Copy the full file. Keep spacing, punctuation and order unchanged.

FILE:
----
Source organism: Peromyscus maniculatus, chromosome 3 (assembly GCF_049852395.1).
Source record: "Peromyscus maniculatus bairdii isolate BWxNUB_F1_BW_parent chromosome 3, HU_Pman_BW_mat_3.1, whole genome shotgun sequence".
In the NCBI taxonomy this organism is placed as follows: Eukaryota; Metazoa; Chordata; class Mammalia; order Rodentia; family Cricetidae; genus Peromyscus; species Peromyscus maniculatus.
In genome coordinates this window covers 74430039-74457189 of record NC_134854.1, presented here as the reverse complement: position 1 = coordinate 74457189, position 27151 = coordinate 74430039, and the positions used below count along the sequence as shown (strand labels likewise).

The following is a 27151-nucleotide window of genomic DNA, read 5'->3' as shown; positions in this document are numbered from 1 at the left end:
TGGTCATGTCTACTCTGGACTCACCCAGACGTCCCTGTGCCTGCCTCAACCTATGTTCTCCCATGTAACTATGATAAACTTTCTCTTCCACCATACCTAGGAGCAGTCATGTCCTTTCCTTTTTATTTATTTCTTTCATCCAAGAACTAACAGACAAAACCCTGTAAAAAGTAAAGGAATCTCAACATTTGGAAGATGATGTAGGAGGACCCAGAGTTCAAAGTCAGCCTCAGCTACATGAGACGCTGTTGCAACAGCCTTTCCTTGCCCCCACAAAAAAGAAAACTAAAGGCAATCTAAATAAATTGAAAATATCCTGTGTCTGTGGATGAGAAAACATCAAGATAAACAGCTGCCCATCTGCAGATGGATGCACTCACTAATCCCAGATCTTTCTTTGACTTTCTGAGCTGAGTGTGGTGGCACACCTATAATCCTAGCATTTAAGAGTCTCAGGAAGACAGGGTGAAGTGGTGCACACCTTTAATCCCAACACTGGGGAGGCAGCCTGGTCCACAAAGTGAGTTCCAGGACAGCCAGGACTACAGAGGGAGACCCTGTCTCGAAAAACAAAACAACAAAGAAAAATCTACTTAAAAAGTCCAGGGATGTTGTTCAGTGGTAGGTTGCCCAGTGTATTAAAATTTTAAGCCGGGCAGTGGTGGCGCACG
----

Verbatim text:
Source organism: Peromyscus maniculatus, chromosome 3 (assembly GCF_049852395.1).
Source record: "Peromyscus maniculatus bairdii isolate BWxNUB_F1_BW_parent chromosome 3, HU_Pman_BW_mat_3.1, whole genome shotgun sequence".
In the NCBI taxonomy this organism is placed as follows: Eukaryota; Metazoa; Chordata; class Mammalia; order Rodentia; family Cricetidae; genus Peromyscus; species Peromyscus maniculatus.
In genome coordinates this window covers 74430039-74457189 of record NC_134854.1, presented here as the reverse complement: position 1 = coordinate 74457189, position 27151 = coordinate 74430039, and the positions used below count along the sequence as shown (strand labels likewise).

The following is a 27151-nucleotide window of genomic DNA, read 5'->3' as shown; positions in this document are numbered from 1 at the left end:
TGGTCATGTCTACTCTGGACTCACCCAGACGTCCCTGTGCCTGCCTCAACCTATGTTCTCCCATGTAACTATGATAAACTTTCTCTTCCACCATACCTAGGAGCAGTCATGTCCTTTCCTTTTTATTTATTTCTTTCATCCAAGAACTAACAGACAAAACCCTGTAAAAAGTAAAGGAATCTCAACATTTGGAAGATGATGTAGGAGGACCCAGAGTTCAAAGTCAGCCTCAGCTACATGAGACGCTGTTGCAACAGCCTTTCCTTGCCCCCACAAAAAAGAAAACTAAAGGCAATCTAAATAAATTGAAAATATCCTGTGTCTGTGGATGAGAAAACATCAAGATAAACAGCTGCCCATCTGCAGATGGATGCACTCACTAATCCCAGATCTTTCTTTGACTTTCTGAGCTGAGTGTGGTGGCACACCTATAATCCTAGCATTTAAGAGTCTCAGGAAGACAGGGTGAAGTGGTGCACACCTTTAATCCCAACACTGGGGAGGCAGCCTGGTCCACAAAGTGAGTTCCAGGACAGCCAGGACTACAGAGGGAGACCCTGTCTCGAAAAACAAAACAACAAAGAAAAATCTACTTAAAAAGTCCAGGGATGTTGTTCAGTGGTAGGTTGCCCAGTGTATTAAAATTTTAAGCCGGGCAGTGGTGGCGCACG